See How They Grow

Reading the Chart, Rules for Good Measure

Print Out a Copy of the CDC's Growth Charts

How to Read the Childhood Growth Chart

The most important tool in understanding and tracking your child's growth is a simple piece of paper: The childhood growth chart. There are charts for height, weight and head circumference for infants and for children. But how to decipher all those lines and numbers? And what is a percentile, anyway? To find out where your child falls on the chart for height, for example:

  1. Find his measurement in inches on the left or right side of the chart, and his age along the top or bottom.
  2. Move your fingers along those lines until they intersect.
  3. Make a mark at that point.
  4. Find the curve closest to this intersection. (Each curve represents a different percentile -- or the number of children out of 100 who would measure in at that height.)
  5. Follow the curve up to the right to read which percentile it represents. (A 15-month-old boy who is 31 inches long would be in the 50th percentile, or exactly average in size.)

Rules for Good Measure

Careful tracking on the growth chart is critical to spotting problems and treating them quickly. Here's how to get the most from the childhood-growth grid.

  • Be an advocate for your child. See that he is measured for height and weight at every doctor's visit and that each measurement is carefully plotted on the grid.
  • Make sure your doctor has up-to-date charts. The latest growth charts from the Centers for Disease Control and Prevention make statistical adjustments for breastfed and formula-fed babies and for ethnic variations. They also include a body-mass index that flags weight problems.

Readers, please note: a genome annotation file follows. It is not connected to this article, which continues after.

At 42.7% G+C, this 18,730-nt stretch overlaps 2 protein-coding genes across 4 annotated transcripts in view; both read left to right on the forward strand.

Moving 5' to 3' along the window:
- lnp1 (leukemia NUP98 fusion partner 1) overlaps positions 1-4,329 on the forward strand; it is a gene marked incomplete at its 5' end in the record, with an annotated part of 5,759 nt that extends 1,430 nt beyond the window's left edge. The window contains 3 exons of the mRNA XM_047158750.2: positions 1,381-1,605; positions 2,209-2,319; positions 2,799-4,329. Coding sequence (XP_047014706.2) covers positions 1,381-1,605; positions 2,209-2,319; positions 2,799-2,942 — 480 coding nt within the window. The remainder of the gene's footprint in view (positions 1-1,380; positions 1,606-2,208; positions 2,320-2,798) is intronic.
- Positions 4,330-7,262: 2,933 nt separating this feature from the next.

• Compare growth from one visit to the next. Make sure your child is measured in the same way at each visit. For height, your child should be standing erect with her shoes off. Babies and toddlers up to age 3 should be measured for length while lying down and should be weighed without diapers or clothing.
  • Keep your own records. Ask your doctor for a copy of the chart, or print one of your own right now: Growth Chart for Boys or Growth Chart for Girls.
  • Don't read measurements out of context. Doctors don't worry about occasional blips on the chart; instead, they look for trends over time. Bouts of flu or other illnesses may set your child back at a checkup. "Seasonal growth" (kids sometimes grow three times faster in the spring months) and age-related growth spurts could briefly bump them ahead. And don't get hung up on numbers. As long as your child grows at a steady rate and stays within the range of his established percentile -- regardless of his size -- he's growing well.
  • Know the warning signs. You should be concerned if your child crosses two or more percentile curves, say from the 50th to the 10th, or if he moves into extremes -- either below the 5th or above the 95th. A child whose weight is in the 95th percentile is considered obese. A score below the 5th percentile might mean your child has a chronic illness.

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